Friday, June 21, 2013

I fear my kids

I fear my kids.

Not like I fear becoming impoverished, or old.  And its not a fear like I had about vampires when I was 10.  But its bad enough that there are days when I literally hate coming out of my office to go take over care of the kids.

Partly because, despite never occurring in 23 months, I’m afraid they will one day just fall apart.  They will start crying for a reason I can’t understand and never do.  And it doesn’t have to be in a public setting; I’m talking about in my own home.

But most its because I’m plodding.  I enjoy a meandering routine allowing for exploration and to be distracted by whatever strikes my fancy.  If you have children, you know this is not a demeanor well-suited for children.  If you don’t have children, I’m telling you now: this is not a demeanor well-suited for children.

I enjoy the slow pace of activities like reading and chess.  Don’t get me wrong; the kids love to read and my kids could play chess.  The reading just entails books like Clifford the Big Red Dog and picture books.  Not exactly my cup of tea (hey, I enjoy that, as well!).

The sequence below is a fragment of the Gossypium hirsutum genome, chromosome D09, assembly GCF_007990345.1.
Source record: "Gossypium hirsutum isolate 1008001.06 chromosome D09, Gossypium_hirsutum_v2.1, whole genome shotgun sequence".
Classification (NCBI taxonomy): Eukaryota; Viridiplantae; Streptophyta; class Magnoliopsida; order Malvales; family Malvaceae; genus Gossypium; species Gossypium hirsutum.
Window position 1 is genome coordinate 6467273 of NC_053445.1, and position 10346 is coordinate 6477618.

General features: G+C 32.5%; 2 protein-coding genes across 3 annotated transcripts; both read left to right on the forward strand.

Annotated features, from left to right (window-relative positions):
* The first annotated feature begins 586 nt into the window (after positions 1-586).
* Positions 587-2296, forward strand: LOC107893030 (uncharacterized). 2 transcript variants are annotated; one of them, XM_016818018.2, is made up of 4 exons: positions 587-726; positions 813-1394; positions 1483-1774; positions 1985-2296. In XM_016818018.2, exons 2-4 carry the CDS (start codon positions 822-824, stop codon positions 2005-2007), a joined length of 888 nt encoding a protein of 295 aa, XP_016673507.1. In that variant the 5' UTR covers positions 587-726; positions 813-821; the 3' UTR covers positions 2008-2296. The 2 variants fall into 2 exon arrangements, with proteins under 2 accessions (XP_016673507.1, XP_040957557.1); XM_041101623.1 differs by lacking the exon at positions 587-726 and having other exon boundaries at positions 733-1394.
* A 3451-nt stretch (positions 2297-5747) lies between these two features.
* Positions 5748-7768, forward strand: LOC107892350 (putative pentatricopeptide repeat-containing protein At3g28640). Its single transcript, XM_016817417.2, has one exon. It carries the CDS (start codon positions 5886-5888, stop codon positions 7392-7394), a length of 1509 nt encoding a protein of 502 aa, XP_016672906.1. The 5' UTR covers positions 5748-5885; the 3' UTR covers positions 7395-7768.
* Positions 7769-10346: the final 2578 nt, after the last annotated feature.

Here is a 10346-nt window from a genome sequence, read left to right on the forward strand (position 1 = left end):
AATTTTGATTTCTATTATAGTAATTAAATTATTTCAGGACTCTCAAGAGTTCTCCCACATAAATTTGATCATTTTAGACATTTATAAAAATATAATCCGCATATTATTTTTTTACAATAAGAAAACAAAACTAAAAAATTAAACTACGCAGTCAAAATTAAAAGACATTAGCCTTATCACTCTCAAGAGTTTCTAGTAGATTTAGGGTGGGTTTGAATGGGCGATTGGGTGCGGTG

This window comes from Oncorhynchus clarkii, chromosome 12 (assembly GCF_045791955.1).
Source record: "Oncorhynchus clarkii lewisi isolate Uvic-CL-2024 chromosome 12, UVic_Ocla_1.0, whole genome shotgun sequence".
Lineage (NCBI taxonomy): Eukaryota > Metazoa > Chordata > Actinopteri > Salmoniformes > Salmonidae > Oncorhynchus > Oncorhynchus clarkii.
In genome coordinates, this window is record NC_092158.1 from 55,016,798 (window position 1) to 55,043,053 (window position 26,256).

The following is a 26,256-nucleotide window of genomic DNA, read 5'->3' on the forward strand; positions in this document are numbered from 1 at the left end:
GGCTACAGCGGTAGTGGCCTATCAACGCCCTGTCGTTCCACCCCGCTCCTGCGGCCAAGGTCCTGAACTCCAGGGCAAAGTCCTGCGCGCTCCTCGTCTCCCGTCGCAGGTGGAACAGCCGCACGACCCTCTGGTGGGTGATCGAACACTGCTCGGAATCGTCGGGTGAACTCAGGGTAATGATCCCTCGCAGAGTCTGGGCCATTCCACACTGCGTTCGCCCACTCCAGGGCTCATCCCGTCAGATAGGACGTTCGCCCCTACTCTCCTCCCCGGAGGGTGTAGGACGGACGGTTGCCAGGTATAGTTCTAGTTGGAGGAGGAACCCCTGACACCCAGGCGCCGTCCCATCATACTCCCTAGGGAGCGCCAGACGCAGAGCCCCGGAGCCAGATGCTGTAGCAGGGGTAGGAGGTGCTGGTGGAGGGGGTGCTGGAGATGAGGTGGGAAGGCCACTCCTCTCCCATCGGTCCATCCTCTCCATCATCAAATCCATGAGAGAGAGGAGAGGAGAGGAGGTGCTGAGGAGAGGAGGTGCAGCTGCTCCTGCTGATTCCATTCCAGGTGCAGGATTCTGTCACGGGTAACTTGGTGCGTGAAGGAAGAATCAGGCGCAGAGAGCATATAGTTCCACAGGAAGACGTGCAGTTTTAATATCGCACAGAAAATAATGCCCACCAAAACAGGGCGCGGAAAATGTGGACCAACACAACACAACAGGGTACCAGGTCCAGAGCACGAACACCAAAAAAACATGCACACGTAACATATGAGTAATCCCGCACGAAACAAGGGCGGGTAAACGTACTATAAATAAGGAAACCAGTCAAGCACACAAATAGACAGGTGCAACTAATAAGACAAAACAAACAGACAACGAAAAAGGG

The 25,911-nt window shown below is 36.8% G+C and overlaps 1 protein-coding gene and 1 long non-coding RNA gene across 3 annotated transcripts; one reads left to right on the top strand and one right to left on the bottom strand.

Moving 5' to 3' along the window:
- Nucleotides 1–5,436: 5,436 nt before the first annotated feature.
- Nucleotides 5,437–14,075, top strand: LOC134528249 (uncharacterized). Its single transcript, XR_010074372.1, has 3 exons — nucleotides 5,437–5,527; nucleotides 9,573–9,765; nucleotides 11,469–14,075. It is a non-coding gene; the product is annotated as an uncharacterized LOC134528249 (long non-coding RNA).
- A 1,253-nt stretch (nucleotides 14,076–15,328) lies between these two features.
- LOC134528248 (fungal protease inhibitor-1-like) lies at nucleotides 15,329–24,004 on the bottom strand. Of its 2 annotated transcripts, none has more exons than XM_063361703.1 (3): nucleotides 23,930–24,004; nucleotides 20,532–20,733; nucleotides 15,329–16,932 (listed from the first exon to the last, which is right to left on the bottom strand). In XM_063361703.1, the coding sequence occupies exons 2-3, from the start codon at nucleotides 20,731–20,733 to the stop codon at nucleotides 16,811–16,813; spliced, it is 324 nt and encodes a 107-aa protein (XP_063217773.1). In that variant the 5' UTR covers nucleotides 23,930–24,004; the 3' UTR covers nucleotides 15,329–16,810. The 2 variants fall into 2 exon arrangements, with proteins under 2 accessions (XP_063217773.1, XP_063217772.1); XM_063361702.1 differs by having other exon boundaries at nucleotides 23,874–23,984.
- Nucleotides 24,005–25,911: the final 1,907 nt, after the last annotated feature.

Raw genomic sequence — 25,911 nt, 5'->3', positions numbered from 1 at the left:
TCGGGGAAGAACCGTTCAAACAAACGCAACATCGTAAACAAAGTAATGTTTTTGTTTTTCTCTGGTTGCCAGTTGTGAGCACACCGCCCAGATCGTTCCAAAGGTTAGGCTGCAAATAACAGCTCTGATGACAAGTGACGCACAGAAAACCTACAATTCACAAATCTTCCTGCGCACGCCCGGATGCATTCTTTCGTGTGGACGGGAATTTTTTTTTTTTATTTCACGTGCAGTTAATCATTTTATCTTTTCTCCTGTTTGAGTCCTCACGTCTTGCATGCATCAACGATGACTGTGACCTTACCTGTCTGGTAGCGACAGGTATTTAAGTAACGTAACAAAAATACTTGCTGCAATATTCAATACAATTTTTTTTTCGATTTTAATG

My kids also play chess with me.  The game is a new, aerial version we are working on.  Without giving away too many trade secrets: the queen now advances in literally any direction as far as your eye can see; all the other pieces move likewise and a there is a new piece, called the Bicuspided Bishop.  The game board consists of any space within a four-wall boundry.

Another example: I don’t mind sitting on the front porch watching the cars roll by.  The kids enjoy this as well, but only fleetingly. 

The whole time, I’m counting in minutes or hours.  “Well, that is 5 minutes of time killed; only 35 more till R arrives home.”

For them, it’s been 3,000 seconds and they are about 1,500 second past ready to move on. In case you wondered about the math above: I’ve calculated based on observation that a child’s minute contains 600 seconds.

You see, its not that I can’t handle my kids; I can.  And its not that they aren’t good kids; they are absolutely the best kids in the world.  The problem is that my meandering style isn’t suited to them.  I need time for self-reflection, time alone to recharge.


You lose that when you have a kid.  It gets totally obliterated when you have 3 at once.

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